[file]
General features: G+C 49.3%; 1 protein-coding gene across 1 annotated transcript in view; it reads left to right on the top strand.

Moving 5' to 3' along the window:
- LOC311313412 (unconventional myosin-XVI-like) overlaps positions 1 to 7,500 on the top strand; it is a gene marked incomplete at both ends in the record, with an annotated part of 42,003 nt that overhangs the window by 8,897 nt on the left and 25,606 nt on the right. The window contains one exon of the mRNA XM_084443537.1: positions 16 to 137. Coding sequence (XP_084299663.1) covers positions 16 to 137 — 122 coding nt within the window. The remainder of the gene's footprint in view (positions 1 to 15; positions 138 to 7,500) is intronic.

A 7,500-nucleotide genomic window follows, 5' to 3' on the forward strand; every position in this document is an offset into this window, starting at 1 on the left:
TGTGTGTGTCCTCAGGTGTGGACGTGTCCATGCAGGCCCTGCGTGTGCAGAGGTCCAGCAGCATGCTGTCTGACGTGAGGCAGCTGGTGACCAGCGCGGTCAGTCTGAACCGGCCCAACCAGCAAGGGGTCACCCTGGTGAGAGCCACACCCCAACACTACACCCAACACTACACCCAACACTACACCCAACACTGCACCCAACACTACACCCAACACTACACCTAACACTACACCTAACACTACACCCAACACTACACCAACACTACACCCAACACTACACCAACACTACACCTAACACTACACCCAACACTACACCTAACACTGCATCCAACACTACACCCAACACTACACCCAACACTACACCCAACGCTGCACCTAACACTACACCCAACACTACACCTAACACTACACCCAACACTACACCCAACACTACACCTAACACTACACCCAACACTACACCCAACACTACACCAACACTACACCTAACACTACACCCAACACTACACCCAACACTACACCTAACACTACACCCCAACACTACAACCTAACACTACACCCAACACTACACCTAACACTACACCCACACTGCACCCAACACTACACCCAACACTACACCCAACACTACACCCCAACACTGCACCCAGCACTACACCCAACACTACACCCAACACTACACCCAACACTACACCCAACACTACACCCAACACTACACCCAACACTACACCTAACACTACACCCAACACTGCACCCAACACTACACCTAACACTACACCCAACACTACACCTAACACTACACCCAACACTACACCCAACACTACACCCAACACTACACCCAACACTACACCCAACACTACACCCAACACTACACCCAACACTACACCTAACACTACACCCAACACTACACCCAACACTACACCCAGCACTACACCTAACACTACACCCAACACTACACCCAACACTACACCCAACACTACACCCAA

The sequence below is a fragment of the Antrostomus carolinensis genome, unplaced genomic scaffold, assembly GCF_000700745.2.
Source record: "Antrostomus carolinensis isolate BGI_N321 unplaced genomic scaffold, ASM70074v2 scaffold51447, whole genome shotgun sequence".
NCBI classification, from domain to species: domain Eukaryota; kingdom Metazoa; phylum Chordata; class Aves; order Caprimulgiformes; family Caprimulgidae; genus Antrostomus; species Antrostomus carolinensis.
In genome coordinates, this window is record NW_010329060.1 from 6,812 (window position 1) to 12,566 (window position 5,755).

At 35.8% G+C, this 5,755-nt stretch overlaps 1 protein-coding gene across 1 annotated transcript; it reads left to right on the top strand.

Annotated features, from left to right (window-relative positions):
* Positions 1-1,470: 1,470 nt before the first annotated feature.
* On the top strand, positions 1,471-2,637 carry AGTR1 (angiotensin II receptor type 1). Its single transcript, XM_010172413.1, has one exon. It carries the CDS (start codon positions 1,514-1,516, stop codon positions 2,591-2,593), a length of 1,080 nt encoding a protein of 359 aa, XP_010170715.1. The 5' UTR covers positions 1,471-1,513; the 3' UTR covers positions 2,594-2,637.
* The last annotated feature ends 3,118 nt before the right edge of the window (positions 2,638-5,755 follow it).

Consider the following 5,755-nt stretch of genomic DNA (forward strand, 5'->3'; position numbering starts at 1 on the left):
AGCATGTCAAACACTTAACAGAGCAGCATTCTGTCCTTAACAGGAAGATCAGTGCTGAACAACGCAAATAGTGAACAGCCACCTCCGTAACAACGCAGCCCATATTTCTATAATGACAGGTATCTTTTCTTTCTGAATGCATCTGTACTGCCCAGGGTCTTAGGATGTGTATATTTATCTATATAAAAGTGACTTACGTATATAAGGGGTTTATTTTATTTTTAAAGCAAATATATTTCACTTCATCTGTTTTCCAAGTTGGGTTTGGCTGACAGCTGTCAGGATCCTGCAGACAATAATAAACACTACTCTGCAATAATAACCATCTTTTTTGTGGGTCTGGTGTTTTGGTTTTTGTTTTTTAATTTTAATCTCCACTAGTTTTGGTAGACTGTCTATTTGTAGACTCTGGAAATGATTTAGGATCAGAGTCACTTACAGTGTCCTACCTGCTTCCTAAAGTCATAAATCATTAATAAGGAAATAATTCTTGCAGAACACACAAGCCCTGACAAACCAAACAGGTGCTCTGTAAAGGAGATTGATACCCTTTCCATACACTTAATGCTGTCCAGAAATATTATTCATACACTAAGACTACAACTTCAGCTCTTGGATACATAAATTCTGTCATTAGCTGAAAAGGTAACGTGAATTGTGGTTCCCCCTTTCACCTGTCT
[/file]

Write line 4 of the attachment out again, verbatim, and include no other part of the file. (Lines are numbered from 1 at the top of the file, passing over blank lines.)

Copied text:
A 7,500-nucleotide genomic window follows, 5' to 3' on the forward strand; every position in this document is an offset into this window, starting at 1 on the left: